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​Must love dogs

Issued: Friday 7 October 2016

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Imagine going to work each day and taking your dog with you. For some lucky staff at CSNSW, that’s exactly what they do.

There are more than 30 specially-trained K9s employed by CSNSW, who sniff out contraband in the state’s prisons, and every day they come to work with their trainer.

The K9 unit is part of the elite Security Operations Group, where specialised correctional officers undertake a three-month course in dog handling and training.

K9 dog in action

Their regular searches help fight drugs and other contraband getting into correctional centres, providing an improved level of safety and security to staff as well as the inmates.

Acting K9 Training Manager Sharon Charman has worked with three dogs from the same family over the past 14 years and has developed strong bonds with them all.

“My first border collie was Roy, who has passed away, then I still have Astro, who is 10 and already retired. Then there’s Astro’s daughter, Lexi, who works with me today,” Ms Charman said.

“It’s the first contraband bust with your dog that will always be the most memorable. I was with Roy at the old Parramatta Periodic Detention Centre and he was sniffing around the belongings of a new inmate intake. He dragged a brown paper bag to my feet and inside was a large stash of marijuana.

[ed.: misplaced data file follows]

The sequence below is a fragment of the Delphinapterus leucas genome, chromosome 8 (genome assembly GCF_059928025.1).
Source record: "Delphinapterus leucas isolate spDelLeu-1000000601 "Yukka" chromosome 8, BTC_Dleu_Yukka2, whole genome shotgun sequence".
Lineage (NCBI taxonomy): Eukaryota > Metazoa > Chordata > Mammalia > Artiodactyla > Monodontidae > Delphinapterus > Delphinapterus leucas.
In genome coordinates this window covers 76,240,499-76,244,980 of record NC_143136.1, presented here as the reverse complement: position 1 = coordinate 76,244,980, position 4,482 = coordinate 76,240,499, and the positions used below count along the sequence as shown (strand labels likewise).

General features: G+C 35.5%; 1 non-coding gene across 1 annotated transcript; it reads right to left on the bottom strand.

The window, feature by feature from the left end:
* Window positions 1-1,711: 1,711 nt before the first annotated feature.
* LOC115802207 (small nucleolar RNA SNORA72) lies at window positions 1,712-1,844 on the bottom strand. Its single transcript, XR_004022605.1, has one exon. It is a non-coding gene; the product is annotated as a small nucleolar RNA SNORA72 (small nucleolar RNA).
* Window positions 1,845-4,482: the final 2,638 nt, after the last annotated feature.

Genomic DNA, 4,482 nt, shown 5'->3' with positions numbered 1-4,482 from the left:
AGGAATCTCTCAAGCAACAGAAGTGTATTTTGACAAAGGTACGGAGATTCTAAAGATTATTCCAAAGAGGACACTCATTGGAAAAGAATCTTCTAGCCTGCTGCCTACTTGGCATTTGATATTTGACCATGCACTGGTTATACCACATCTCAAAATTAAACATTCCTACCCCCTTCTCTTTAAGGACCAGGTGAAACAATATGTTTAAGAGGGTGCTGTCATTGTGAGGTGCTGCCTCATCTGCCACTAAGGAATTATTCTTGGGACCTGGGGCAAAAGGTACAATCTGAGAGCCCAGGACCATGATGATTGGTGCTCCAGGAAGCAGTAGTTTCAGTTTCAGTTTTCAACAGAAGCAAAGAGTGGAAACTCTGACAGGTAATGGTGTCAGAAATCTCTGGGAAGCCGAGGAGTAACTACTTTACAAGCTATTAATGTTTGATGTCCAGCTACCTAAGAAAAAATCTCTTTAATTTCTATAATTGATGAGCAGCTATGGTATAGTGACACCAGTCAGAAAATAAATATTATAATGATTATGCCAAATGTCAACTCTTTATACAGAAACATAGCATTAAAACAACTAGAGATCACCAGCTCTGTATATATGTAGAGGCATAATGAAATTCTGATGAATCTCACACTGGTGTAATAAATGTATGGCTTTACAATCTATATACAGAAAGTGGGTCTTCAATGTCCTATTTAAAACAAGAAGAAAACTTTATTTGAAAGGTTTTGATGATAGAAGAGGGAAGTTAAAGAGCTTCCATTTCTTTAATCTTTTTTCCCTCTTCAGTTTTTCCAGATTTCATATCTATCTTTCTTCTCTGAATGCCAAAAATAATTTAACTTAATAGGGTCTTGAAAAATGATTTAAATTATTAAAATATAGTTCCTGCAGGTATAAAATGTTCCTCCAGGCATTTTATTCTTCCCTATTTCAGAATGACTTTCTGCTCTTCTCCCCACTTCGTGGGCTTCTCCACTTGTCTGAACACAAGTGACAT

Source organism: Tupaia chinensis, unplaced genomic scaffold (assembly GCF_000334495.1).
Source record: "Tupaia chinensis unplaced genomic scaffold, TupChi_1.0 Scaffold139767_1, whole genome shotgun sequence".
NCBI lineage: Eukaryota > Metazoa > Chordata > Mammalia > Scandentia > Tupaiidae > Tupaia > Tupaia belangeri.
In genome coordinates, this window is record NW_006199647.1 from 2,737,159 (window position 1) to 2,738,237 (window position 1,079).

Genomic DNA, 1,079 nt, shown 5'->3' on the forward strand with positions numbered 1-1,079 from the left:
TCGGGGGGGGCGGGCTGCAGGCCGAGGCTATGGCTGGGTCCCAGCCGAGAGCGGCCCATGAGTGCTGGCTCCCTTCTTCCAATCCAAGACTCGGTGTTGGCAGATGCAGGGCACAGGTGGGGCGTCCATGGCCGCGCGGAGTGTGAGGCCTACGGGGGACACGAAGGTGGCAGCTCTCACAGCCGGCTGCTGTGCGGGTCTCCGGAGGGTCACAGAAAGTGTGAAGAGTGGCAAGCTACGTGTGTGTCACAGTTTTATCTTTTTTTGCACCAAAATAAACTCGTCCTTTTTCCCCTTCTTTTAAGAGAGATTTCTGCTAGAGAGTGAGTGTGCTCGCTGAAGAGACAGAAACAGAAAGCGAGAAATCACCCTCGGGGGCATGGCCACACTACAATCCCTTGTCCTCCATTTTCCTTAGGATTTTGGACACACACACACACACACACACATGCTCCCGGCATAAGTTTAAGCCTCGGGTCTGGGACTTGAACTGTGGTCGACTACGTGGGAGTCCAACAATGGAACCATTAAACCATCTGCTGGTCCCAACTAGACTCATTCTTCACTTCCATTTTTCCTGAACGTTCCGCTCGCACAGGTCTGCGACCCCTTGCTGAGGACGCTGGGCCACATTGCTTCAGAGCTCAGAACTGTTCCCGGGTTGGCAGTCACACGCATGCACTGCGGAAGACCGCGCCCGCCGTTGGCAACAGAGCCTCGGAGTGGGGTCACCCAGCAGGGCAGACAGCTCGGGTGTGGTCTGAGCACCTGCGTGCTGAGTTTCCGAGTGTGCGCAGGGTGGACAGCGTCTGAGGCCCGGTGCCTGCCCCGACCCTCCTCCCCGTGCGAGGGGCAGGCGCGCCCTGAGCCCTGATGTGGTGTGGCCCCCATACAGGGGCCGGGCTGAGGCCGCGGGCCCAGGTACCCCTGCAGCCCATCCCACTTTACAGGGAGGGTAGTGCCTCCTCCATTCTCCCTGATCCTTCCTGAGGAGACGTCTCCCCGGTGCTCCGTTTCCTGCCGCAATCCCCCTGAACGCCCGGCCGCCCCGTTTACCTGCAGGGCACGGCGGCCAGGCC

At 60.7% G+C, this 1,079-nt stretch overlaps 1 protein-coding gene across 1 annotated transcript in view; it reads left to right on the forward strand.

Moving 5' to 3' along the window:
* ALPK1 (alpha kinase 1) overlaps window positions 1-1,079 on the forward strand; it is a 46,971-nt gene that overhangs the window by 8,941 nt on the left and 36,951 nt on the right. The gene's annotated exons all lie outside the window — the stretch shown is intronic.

Photo of a dog resting

“They’ve all been involved in a number of successful busts. One of the biggest was 17.3 grams of drugs found in the bra of a female visitor at the Silverwater Correctional Complex.”

During the past financial year, the SOG conducted more than 80,000 searches of visitors, their property and their vehicles, including more than 62,000 with K9s.

This resulted in 204 visitors being charged by police for contraband offences. Correctional centres refused entry to 1,227 visitors for the same reason during this period.

The training tactics used by the unit have been adopted by counterparts in other states including ACT Corrective Services. Each handler is assigned a dog and is responsible for training him or her to recognise particular odours.

The unit is deployed to assist with inmate search operations and visitor operations. Some of the dogs are trained to discover drugs while others are trained to detect phones and even explosives.

Donny Cochran has been part of the SOG for four and a half years and said the highlight of his career was graduating as a K9 handler in October last year.

Donny Cochran with drug-detection dog Koby,

“My drug-detection dog Koby, a kelpie-collie cross, was rescued from Kempsey. He’s added a positive dynamic to my family,” Mr Cochrane said.

“The work’s not for everyone but I get a lot of job satisfaction.”


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